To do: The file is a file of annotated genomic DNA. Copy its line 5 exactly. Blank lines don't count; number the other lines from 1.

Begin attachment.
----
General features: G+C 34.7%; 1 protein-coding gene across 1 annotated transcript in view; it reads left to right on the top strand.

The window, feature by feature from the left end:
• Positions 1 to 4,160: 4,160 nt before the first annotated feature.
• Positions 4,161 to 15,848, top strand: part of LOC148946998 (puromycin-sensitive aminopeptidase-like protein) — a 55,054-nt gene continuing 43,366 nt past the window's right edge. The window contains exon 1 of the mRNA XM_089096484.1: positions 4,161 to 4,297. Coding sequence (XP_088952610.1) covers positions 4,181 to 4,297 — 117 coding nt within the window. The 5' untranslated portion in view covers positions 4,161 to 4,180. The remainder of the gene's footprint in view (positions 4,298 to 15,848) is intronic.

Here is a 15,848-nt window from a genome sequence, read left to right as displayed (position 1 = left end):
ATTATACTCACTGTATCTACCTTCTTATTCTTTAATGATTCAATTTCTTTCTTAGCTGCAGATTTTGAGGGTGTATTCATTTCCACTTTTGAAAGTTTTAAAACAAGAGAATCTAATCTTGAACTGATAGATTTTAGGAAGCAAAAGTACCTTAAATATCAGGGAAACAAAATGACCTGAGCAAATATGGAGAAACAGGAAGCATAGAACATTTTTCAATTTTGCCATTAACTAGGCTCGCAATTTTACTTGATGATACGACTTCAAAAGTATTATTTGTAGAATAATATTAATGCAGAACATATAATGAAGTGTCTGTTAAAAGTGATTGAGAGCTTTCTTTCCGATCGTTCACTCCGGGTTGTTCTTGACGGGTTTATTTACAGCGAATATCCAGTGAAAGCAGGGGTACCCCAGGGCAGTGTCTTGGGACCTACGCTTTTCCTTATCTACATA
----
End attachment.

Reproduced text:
Here is a 15,848-nt window from a genome sequence, read left to right as displayed (position 1 = left end):